But one source told Scene that engaging Falls was a deliberate tactic, essentially running interference while the labor proposals were being hatched and then presented to Guild representatives. A Plain Dealer reporter confirmed that this was more or less the case.
McManamon, by phone, said that it has been an extremely stressful time at the paper.
"Suffice it to say, they look at what we do in the 'pub hub,' the copy editors and the designers and the people who select the stories for the paper, as an expense," she said, "and they think they can do it cheaper elsewhere. That's what it boils down to. What I want to convey is that we believe our quality makes us a worthy investment. We're not just pushing pages out of a printer. We know our writers and our photographers. We have their backs, and we have the readers' backs."
Tuesday afternoon, the Guild responded to a request for a comment with a general statement about its social media posts:
"We put out a statement today on the battle our Guild members face because we believe in transparency," the statement read. "We believe that the community deserves to know the company is considering outsourcing local jobs that are vital to putting out a quality newspaper. We can’t comment on all of the specifics because we are meeting with the company and trying to get them to consider options to keep this work local. We have hope that we can convince them that our talented copy editors, designers and artists bring quality they won’t get from folks who don’t live here. We want to keep Cleveland’s journalism local."
What guild members did not say — it would be superfluous to note — is that by separating the digital and print newsrooms, Advance has created an inefficient operation for producing and editing news.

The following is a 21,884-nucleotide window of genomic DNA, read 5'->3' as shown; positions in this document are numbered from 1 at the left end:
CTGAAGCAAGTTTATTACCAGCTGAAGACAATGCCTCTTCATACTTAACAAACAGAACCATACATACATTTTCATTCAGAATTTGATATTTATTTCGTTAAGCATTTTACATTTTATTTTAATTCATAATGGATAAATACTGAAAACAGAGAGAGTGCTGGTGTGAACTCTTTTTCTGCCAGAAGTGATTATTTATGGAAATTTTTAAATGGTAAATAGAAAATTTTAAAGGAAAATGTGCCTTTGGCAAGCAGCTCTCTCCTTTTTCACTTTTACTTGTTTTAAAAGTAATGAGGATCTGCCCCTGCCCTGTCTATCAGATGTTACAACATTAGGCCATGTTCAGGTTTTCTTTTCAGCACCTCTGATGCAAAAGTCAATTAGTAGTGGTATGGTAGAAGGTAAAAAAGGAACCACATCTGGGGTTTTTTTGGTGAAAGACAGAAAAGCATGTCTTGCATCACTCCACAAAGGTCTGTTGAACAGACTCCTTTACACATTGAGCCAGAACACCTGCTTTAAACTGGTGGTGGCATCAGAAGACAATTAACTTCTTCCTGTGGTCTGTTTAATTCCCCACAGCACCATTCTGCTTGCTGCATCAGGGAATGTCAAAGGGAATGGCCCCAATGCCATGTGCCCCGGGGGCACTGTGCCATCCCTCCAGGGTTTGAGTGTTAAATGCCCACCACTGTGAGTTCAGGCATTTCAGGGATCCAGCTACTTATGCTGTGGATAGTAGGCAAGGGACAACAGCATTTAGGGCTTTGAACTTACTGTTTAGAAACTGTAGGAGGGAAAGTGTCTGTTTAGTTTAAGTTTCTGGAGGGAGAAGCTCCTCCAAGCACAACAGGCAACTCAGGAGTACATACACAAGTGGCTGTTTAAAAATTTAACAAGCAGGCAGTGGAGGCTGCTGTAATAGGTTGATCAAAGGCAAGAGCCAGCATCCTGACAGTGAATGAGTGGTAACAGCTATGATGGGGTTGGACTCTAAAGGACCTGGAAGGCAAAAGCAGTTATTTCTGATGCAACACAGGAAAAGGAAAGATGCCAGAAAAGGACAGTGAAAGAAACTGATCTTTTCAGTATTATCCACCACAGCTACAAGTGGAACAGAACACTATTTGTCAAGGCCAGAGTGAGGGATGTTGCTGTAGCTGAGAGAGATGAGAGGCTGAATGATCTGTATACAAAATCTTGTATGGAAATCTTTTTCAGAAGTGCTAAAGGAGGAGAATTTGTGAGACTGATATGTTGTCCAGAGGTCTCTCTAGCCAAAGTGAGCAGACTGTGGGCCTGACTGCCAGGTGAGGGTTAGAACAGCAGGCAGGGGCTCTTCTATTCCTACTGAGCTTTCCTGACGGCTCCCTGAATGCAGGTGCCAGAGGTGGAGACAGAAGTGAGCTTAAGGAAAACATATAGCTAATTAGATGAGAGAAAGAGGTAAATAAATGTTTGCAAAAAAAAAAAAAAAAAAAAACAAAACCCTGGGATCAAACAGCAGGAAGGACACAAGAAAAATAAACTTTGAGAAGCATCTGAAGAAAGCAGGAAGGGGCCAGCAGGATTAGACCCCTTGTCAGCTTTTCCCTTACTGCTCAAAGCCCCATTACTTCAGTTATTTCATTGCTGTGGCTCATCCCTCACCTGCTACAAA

The print Plain Dealer staff, now working under one roof at the production facility on Tiedeman Road, is union, organized as the Plain Dealer News Guild (News Guild Local 1). The digital cleveland.com staff, led by Chris Quinn and currently working out of 1801 Superior Avenue, is non-union. Reporters from both newsrooms write stories that appear in print and online, yet staffers rarely communicate with each other and work is often duplicated. Most in the public refer to the entire operation as "the Plain Dealer," though the Cleveland.com comments section has cultivated a heinous brand all its own.
If the current negotiations were truly about cost-cutting, about 'creating efficiency,' gutting local page designers and editors from the print shop would not be the lowest-hanging fruit. Nor would doing so be a sensible business decision. As local Guild members have noted, remote headline writers and designers, who aren't plugged into the community, produce a more generic, lower-quality product.
Correction: This story, and its headline, originally referred to Advance Ohio as the Plain Dealer's corporate parent. The company is Advance Publications.
Update: This story now includes a statement provided by PD editor George Rodrigue.